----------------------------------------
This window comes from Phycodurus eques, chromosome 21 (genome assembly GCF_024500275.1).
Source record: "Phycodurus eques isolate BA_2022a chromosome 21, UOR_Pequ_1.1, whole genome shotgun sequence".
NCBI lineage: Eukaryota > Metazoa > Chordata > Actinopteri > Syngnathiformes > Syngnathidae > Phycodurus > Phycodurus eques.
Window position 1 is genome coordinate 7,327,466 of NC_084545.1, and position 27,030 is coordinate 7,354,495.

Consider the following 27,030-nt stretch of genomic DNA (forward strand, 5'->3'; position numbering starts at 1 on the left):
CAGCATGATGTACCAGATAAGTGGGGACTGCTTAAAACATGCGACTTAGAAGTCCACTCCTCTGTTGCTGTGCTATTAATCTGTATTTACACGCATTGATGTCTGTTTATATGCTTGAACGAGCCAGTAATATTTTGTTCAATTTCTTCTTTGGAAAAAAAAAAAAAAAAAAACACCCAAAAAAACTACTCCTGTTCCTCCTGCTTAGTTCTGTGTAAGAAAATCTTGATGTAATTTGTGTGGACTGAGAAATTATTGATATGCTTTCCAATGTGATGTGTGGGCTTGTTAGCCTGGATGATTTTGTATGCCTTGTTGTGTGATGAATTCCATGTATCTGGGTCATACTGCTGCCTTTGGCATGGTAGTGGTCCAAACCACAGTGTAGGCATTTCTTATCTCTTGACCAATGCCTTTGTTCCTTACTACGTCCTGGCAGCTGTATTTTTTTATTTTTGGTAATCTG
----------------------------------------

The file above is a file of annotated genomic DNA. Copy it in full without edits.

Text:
This window comes from Phycodurus eques, chromosome 21 (genome assembly GCF_024500275.1).
Source record: "Phycodurus eques isolate BA_2022a chromosome 21, UOR_Pequ_1.1, whole genome shotgun sequence".
NCBI lineage: Eukaryota > Metazoa > Chordata > Actinopteri > Syngnathiformes > Syngnathidae > Phycodurus > Phycodurus eques.
Window position 1 is genome coordinate 7,327,466 of NC_084545.1, and position 27,030 is coordinate 7,354,495.

Consider the following 27,030-nt stretch of genomic DNA (forward strand, 5'->3'; position numbering starts at 1 on the left):
CAGCATGATGTACCAGATAAGTGGGGACTGCTTAAAACATGCGACTTAGAAGTCCACTCCTCTGTTGCTGTGCTATTAATCTGTATTTACACGCATTGATGTCTGTTTATATGCTTGAACGAGCCAGTAATATTTTGTTCAATTTCTTCTTTGGAAAAAAAAAAAAAAAAAAACACCCAAAAAAACTACTCCTGTTCCTCCTGCTTAGTTCTGTGTAAGAAAATCTTGATGTAATTTGTGTGGACTGAGAAATTATTGATATGCTTTCCAATGTGATGTGTGGGCTTGTTAGCCTGGATGATTTTGTATGCCTTGTTGTGTGATGAATTCCATGTATCTGGGTCATACTGCTGCCTTTGGCATGGTAGTGGTCCAAACCACAGTGTAGGCATTTCTTATCTCTTGACCAATGCCTTTGTTCCTTACTACGTCCTGGCAGCTGTATTTTTTTATTTTTGGTAATCTG